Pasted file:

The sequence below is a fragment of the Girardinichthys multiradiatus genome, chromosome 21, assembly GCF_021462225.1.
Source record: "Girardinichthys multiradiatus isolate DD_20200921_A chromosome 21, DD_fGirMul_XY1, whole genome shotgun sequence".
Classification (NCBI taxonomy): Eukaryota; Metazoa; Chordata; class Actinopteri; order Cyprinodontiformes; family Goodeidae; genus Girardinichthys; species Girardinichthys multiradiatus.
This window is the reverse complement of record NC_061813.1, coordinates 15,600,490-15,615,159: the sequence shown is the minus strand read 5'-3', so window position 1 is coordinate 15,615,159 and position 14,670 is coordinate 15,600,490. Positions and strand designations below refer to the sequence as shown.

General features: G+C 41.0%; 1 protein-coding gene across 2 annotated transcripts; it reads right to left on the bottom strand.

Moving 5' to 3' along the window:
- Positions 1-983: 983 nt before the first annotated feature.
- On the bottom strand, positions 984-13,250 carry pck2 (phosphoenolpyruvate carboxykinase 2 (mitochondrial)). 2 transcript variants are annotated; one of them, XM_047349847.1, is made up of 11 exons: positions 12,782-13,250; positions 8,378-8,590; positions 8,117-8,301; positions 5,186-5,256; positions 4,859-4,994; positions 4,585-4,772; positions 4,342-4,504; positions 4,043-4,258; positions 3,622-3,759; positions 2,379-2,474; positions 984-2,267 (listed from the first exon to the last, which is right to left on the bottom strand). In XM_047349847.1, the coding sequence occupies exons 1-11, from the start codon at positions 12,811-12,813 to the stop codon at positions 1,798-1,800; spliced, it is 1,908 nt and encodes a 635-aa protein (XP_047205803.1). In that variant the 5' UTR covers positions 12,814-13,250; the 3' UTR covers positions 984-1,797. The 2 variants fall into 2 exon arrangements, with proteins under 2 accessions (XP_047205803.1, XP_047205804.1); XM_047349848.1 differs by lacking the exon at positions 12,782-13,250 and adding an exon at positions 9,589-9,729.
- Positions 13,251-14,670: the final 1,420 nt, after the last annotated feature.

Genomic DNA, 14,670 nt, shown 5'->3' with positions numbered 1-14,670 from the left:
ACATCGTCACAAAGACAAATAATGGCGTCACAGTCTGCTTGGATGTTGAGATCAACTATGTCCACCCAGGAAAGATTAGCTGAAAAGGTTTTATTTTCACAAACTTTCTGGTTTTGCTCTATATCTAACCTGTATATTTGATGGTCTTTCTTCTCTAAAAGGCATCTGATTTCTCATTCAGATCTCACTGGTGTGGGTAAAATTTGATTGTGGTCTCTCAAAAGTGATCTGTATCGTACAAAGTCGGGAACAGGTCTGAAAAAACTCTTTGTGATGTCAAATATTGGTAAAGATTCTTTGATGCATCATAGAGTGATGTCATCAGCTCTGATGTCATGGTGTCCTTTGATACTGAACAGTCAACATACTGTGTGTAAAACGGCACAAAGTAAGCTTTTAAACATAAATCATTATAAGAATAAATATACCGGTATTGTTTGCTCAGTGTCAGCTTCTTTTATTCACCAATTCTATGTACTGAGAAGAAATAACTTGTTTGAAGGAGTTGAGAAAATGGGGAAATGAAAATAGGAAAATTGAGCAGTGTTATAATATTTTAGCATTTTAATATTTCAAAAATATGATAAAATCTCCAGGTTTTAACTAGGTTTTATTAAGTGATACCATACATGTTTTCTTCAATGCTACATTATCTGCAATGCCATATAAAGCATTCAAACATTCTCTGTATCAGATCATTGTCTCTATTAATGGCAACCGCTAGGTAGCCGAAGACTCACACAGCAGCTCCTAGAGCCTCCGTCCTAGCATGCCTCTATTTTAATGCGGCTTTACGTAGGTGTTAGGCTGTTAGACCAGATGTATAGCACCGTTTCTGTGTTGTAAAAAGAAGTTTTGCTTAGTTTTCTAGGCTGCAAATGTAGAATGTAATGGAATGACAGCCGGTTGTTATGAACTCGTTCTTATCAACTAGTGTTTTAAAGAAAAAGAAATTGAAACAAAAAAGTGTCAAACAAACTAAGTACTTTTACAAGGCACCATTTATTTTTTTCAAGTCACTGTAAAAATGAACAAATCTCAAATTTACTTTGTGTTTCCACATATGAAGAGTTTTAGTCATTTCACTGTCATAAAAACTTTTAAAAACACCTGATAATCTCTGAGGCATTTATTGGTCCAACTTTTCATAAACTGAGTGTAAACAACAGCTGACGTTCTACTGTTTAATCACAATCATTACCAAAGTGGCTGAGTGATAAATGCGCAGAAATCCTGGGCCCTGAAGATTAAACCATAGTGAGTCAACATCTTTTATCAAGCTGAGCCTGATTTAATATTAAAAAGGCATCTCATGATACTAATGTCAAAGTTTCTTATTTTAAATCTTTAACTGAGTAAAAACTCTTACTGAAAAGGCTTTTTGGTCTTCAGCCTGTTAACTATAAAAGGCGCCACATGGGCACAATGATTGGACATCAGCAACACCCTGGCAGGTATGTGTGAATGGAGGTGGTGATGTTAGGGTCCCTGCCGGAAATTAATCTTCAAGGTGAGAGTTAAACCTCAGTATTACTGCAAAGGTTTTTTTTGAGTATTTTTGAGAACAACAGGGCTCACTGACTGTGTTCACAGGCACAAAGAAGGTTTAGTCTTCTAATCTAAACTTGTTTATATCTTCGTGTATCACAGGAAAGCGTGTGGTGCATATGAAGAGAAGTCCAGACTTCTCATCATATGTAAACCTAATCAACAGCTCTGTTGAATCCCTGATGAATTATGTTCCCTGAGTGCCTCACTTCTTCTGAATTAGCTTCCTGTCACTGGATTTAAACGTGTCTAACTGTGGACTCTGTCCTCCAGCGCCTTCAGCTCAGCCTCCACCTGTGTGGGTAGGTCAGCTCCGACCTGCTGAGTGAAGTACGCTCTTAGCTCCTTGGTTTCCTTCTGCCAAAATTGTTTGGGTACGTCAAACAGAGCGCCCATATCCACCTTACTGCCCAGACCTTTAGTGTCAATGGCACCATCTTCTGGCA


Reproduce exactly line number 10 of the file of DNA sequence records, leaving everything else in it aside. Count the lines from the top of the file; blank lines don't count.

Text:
Genomic DNA, 14,670 nt, shown 5'->3' with positions numbered 1-14,670 from the left: